2. Notify Your Employer Early: As soon as it’s safe and practical, inform your employer about your pregnancy and anticipated time away. Early notification helps with planning and shows your commitment to transparency and your job.
  3. Discuss Accommodations: If you need accommodations during your pregnancy, engage in a dialogue with your employer about your needs. California law requires employers to provide reasonable accommodations for pregnancy and related conditions.

During Maternity Leave

  1. Maintain Communication: Keep an open line of communication with your employer during your time away, as appropriate. Share updates about your status and any changes in your anticipated return date. However, balance is key, as this time is primarily for you to focus on your new child.
  2. Document Everything: Keep records of all communications with your employer regarding your leave and any related matters. Documentation can be crucial if any disputes arise regarding your sabbatical or return to work.
  3. Understand the Scope of Your Sabbatical: Know the difference between leave covered by PDL and CFRA, as they serve different purposes. PDL is specifically for the period you are disabled by pregnancy, childbirth, or a related medical condition, while CFRA time can be used for bonding with your new child.

After Maternity Leave

  1. Plan Your Return: Before your sabbatical ends, discuss your return to work with your employer. Confirm your start date, and if necessary, discuss any accommodations or adjustments you might need upon returning.
  2. Know Your Rights for Returning: California law guarantees your right to return to the same or a comparable job after your pregnancy, assuming you’re eligible and have complied with the notice and documentation requirements.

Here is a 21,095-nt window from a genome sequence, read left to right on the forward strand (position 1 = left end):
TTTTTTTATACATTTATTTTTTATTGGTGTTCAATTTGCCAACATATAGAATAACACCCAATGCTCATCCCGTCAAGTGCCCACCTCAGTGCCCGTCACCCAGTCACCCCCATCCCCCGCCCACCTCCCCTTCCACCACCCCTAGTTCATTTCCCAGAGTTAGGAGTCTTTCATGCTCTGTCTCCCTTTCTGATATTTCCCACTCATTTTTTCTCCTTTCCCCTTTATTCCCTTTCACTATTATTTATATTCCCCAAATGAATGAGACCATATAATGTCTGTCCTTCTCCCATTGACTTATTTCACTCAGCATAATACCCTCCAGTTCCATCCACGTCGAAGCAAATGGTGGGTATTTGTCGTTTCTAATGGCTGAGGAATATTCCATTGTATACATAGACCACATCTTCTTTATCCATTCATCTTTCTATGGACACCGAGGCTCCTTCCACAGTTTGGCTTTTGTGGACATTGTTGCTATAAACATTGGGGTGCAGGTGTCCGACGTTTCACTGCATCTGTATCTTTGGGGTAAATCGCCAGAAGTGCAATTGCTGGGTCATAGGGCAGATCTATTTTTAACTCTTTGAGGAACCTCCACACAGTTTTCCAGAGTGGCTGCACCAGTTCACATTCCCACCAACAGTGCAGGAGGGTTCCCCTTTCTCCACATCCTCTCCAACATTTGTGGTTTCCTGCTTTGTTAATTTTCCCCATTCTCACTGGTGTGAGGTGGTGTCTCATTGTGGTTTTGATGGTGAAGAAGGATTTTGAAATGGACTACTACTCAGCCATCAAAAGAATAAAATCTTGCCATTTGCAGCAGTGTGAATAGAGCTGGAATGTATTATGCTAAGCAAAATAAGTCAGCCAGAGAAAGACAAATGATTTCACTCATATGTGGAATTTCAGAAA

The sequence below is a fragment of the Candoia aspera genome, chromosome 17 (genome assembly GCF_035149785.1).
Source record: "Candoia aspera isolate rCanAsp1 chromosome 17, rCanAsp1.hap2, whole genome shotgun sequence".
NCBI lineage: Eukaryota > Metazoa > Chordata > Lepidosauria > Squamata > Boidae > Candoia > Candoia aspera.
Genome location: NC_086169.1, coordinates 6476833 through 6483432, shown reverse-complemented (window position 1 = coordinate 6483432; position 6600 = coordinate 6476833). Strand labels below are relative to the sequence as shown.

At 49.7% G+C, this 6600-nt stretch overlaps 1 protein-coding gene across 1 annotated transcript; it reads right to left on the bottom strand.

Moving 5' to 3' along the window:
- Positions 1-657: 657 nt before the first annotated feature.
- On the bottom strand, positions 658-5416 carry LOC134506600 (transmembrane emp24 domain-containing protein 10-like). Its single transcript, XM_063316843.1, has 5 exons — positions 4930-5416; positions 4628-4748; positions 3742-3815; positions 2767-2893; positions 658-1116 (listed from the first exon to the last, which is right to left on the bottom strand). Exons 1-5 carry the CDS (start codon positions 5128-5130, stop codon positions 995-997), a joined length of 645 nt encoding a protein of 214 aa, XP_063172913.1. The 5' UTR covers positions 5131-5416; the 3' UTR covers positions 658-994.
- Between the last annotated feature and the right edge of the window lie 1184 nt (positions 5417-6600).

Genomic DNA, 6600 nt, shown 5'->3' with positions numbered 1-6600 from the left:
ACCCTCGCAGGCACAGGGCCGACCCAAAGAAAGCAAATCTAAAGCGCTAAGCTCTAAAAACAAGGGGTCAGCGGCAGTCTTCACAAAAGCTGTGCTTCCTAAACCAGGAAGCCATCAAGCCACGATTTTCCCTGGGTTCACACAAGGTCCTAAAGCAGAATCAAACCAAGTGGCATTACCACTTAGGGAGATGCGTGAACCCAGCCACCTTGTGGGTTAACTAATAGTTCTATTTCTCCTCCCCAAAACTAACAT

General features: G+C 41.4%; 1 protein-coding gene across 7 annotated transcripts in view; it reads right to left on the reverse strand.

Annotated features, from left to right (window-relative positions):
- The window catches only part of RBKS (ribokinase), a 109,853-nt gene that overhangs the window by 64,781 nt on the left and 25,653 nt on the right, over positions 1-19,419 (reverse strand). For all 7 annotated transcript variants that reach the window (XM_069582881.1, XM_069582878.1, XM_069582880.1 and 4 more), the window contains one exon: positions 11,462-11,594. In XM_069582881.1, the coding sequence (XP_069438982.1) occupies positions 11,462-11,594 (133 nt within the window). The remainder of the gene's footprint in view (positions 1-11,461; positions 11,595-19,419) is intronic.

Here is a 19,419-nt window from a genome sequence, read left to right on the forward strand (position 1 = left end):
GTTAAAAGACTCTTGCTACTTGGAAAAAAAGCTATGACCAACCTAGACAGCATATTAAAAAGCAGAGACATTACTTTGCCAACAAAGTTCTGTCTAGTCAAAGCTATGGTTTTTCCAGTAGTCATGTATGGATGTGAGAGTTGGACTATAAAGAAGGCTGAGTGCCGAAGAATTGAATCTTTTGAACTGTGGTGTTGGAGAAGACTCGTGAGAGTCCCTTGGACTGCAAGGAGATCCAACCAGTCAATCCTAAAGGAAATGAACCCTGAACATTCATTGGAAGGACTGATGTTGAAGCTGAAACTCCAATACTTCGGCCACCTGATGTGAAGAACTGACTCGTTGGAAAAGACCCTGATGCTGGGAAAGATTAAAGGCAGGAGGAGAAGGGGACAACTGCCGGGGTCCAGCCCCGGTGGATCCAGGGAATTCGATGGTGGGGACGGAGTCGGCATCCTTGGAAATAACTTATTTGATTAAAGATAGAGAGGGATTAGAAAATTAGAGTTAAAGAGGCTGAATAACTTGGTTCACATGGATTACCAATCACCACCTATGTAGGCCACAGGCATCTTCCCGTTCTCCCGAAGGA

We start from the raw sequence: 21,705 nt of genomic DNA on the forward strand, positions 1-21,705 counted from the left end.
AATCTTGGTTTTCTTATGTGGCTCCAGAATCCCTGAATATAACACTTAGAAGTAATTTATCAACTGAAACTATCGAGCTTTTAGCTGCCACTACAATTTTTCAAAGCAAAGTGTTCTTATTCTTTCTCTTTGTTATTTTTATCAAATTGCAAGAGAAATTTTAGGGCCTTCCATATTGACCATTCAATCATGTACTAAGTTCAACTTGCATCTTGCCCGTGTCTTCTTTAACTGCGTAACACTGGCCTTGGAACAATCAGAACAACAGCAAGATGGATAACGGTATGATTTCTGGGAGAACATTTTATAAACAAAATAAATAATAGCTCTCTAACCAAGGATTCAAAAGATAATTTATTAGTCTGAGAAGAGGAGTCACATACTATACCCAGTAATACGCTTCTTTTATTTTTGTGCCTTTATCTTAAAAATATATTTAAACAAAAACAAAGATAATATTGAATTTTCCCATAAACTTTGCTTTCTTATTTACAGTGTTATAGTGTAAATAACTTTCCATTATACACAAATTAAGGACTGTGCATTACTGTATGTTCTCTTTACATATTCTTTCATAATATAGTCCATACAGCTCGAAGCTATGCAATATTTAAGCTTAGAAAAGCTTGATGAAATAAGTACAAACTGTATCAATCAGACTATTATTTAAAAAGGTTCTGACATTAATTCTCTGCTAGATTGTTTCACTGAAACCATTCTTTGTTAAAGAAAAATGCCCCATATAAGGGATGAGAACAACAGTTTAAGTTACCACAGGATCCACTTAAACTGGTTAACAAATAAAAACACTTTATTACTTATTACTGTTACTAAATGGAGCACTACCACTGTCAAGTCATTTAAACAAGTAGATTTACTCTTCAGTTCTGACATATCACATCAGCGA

3. Address Any Concerns Promptly: If you encounter any issues upon returning to work, such as changes to your position that are not comparable, address these concerns with your employer or HR department immediately. If problems are not resolved, consider seeking legal advice.

By taking these proactive steps, California moms can better protect their jobs before, during, and after maternity leave, ensuring they can focus on their families during these important times without undue stress about their employment.

Stand Up for Your Right to Maternity Leave in California

Maternity time is a right, not a privilege. In California, the law is on the side of expecting mothers, ensuring they can welcome their new family member without the stress of job insecurity. By understanding and exercising these rights, employees can protect their jobs during this important period, ensuring a smoother transition back to work after taking time away.If you believe your California maternity leave rights have been violated, the next step is to contact an experienced workplace discrimination lawyer like those at Le Clerc & Le Clerc LLP. Our skilled team has years of experience successfully representing victims of parental discrimination in the workplace. Learn more about how we can support you by scheduling your consultation today.